Wednesday, February 03, 2016

Odin 2.0

My final reply to a village atheist over at Victor Reppert's blog. 

steve said...
Cal Metzger said...

"Odin's a person, he's immortal, he has supernatural powers, he is the most powerful supernatural being, etc. If you can't see how Odin could be analogous (which doesn't mean "identical") to Yahweh then I don't know what else to say."

i) Odin is not immortal.

ii) Moreover, even if he were immortal, it wouldn't be in the same sense that Yahweh is immortal. Physical immortality is hardly equivalent to the timeless eternality of an incorporeal being.

iii) And what makes him a "supernatural" being in the worldview of Nordic/Teutonic mythology?

"steve's response talked brought up the standard apologist talking points but didn't answer my hypothetical question about miracles and Odin -- steve's response basically says "Yawheh is different than Odin in these ways." Um, I know they're not identical -- why should that prohibit responding to my hypothetical?"

Either Cal is intellectually dishonest or intellectually challenged:

i) Yahweh and Odin are categorically different kinds of beings. Therefore, Cal's attempted analogy is vitiated by fundamental disanalogies.

ii) I also pointed out the difference in sources. Cal ignores that.

iii) I further pointed out evidence for Yahweh's existence that's wholly absent in the case of Odin.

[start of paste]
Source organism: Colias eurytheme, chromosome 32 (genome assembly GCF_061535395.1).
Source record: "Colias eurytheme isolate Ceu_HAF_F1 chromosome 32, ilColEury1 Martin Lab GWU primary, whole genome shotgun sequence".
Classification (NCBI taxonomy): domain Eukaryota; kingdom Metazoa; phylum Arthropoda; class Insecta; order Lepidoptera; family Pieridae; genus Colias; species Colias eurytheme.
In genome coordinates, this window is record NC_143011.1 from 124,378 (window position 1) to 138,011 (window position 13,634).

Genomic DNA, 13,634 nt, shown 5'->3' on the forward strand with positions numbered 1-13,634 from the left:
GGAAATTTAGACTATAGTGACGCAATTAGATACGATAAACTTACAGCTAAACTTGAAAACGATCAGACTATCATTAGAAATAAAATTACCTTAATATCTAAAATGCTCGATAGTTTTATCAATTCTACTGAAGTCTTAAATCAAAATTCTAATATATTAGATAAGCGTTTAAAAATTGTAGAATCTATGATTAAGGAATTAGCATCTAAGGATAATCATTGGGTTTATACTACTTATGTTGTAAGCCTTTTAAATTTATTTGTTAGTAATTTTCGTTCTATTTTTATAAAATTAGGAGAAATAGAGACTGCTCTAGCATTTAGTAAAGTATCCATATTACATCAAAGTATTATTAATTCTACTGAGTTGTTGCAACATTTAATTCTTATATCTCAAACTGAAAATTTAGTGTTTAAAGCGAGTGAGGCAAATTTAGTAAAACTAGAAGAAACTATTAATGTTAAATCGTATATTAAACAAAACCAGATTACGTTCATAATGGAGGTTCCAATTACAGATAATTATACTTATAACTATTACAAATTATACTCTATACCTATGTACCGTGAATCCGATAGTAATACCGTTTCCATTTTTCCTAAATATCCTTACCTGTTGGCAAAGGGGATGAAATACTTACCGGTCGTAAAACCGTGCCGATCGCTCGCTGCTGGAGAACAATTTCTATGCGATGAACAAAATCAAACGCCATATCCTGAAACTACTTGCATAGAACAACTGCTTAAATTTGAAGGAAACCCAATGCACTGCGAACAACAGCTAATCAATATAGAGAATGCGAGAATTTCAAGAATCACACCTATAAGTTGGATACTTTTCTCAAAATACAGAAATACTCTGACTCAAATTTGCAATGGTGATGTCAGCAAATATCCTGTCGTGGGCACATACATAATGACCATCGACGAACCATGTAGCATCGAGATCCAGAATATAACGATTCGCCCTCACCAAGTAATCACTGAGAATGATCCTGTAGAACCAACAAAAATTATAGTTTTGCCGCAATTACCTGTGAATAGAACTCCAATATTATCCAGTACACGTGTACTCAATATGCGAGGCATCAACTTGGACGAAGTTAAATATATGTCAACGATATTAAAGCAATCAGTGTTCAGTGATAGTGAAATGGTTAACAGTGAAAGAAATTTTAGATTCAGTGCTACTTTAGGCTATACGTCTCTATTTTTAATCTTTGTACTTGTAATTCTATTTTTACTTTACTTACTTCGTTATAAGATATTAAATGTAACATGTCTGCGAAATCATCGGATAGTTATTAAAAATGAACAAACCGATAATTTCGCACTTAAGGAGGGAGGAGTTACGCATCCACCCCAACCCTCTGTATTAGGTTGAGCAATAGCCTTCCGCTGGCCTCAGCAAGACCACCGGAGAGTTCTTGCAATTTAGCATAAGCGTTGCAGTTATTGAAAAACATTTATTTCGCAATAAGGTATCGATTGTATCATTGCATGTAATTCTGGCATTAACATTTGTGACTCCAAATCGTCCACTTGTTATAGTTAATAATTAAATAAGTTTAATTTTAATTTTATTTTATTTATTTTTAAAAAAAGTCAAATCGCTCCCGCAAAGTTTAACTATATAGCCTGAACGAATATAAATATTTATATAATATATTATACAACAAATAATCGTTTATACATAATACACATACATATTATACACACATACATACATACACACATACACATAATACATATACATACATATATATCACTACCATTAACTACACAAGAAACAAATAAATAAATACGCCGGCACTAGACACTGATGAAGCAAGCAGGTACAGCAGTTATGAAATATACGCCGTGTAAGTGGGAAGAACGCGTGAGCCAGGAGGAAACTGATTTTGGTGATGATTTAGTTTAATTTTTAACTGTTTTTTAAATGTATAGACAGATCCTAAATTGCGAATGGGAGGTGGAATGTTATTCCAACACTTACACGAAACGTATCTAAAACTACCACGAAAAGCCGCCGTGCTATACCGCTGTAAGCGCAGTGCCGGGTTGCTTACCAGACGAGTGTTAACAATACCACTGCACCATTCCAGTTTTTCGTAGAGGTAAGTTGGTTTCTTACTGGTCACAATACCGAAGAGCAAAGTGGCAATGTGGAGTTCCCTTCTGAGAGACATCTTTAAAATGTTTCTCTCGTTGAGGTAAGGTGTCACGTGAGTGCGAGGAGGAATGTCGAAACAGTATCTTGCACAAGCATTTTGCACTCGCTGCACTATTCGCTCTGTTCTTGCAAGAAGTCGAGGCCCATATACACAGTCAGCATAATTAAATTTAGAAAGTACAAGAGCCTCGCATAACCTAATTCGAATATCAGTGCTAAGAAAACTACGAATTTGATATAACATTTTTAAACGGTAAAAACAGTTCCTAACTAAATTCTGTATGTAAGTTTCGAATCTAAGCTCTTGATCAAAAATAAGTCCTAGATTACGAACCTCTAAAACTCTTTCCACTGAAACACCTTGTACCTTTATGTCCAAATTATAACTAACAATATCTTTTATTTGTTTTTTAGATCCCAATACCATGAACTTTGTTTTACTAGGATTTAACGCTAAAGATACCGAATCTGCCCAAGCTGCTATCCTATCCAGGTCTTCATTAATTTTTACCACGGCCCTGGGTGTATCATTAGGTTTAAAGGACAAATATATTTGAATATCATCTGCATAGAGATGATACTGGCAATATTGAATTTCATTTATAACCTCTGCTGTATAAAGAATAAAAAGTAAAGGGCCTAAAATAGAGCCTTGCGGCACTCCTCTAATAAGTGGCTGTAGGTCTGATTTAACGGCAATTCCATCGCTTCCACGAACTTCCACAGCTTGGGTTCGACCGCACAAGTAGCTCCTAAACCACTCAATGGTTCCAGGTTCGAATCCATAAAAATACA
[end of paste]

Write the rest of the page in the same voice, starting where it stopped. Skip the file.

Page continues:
Cal is either unable or unwilling to argue in good faith.

iv) And keep in mind that his question had nothing to do with the actual topic of the post.

steve said...
i) One of Cal's many intellectual impediments is that he doesn't know the right questions to ask. He's attempting to plant trick questions to trap Christians.

Suppose Cal walks into a department store, walks down an aisle, and stares at a row of spoons. A sales clerk asks Cal if he's finding what he's looking for. Cal asks for advice on the best spoon to open a tin can.

The clerk politely explains to Cal that a spoon is the wrong tool to open a tin can. If that's what Cal wants, then he needs a can opener. The clerk points him to a row of manual and electric can openers, and offers to make recommendations.

But Cal becomes suspicious. Why is the clerk avoiding his question? Must be the clerk is "afraid" to answer his question about the best spoon to open a tin can.